NEW YORK/LONDON (Reuters) - The dollar rose and world equity markets rallied on Wednesday as investors bet that a progressive “Blue Wave” Democratic agenda of heavy fiscal spending and more regulation was unlikely as the outcome of the U.S. presidential election remained unclear.
The dollar jumped more than 1% early on Wednesday after President Donald Trump won the major battleground state of Florida, leading investors to believe Democratic Party control of Congress was not in the cards even if former vice president Joe Biden winds up winning the White House.
Biden extended his narrow lead in Michigan while maintaining a slight edge in Wisconsin, according to Edison Research. CNN and the Associated Press projected Biden would win the state.
Trump, who falsely claimed victory and made unsubstantiated allegations of electoral fraud, won both of the pivotal battleground states in 2016.
Officials from each campaign insisted their candidate would prevail in the fight for 270 Electoral College votes needed to win the presidency.
But Republicans were likely to retain control of the Senate after Senator Susan Collins scored a surprise re-election victory in Maine, which would effectively forestall any major change in taxes, regulation or spending.
Growth stocks pushed the major indexes on Wall Street sharply higher on the notion that a divided Congress would curb efforts to tax the big U.S. technology heavyweights.
“That decisive Blue Wave doesn’t look like it’s going to happen, and I think that markets are comfortable, perhaps, even if Biden wins,” said Michael Arone, chief investment strategist at State Street Global Advisors in Boston.
“Investors have headed back to their security blankets,” he said. “Reliable growth technology companies, 10-year Treasuries are rallying, a pivot toward safety and the U.S. dollar.”
Stocks surged, with MSCI's benchmark for global markets posting its biggest daily percentage gain since mid-June. The gauge of equity performance in 49 countries .MIWD00000PUS rose 1.94% to 579.09, and the pan-European FTSEurofirst 300 index .FTEU3 closed up 2.1% at 1406.62.
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The dollar will weaken next year as a divided Congress will likely force the Federal Reserve to do more in the coming months to help the economy recover, said Edward Moya, senior market analyst at OANDA in New York.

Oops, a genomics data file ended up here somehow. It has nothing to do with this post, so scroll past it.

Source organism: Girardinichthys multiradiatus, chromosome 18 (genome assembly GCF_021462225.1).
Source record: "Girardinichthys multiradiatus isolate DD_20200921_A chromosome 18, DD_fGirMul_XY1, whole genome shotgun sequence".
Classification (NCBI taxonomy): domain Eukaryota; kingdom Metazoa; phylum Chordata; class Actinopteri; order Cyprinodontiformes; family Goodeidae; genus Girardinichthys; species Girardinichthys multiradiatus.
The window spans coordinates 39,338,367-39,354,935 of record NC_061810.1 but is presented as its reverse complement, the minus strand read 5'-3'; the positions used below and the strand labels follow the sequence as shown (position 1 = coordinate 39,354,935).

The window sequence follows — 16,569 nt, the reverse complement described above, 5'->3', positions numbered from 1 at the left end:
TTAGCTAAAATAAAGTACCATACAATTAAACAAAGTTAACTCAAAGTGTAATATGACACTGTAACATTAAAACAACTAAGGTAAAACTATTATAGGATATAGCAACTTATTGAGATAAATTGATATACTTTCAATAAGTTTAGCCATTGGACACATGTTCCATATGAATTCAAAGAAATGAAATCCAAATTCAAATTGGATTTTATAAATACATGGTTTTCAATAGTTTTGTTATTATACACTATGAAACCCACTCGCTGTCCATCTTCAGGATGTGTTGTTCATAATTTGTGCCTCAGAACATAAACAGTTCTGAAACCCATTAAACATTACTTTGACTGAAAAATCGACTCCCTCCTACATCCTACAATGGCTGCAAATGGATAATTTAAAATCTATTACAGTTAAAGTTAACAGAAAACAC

“You’re probably going to see that the dollar decline will still take place, it just won’t be as accelerated as with what would have happened with a blue wave,” he said.
Long-dated U.S. Treasury yields, which had climbed to multi-month highs ahead of the election results, plummeted when the likelihood of a Democratic sweep that had been priced into the market faded.
“Yesterday afternoon the market was probably pricing in about a 70%-75% chance of a Dem sweep,” said Michael de Pass, global head of U.S. Treasury trading at Citadel Securities.
“As Trump won Florida and you realized this was going to be a bit of a close race and not a landslide, the tone changed very, very quickly,” de Pass said.
Yields on the benchmark 10-year U.S. Treasury US10YT=RR note fell 11.0 basis points to 0.7713%.
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Chinese blue chips .CSI300 rose 0.7%, with markets uncertain how Sino-U.S. relations would develop.
Emerging market currencies pinballed. The Mexican peso MXN= recovered from a 2% tumble when the sudden chance of a Trump victory sparked nerves about U.S. trade policies continuing to favor tariffs.
Norway's crown NOK=, Australia's risk-sensitive dollar AUD=D3 and Britain's pound GBP=D3 were all fighting back too, China's yuan spun to hit a 2-week high while the Russian rouble RUB=, which had been one of the hardest decliners in the election run-up, gave back overnight gains.
(GRAPHIC: World stocks market cap rise over last four years - )
Gold had been buoyed by the extensive liquidity but ran into profit-taking, losing as much 1% to $1,883 an ounce.
U.S. gold futures GCv1 settled down 0.7% at $1,896.20.
Oil prices rose almost 4% as it is unlikely for U.S. gas and oil incentives to be removed in a split Congress and as data showed a large decline in U.S. crude inventories.
(GRAPHIC: Global markets since Trump's election - )
Reporting by Herbert Lash in New York; Additional reporting by Karen Brettell in New York; Editing by Mark Heinrich and Matthew Lewis
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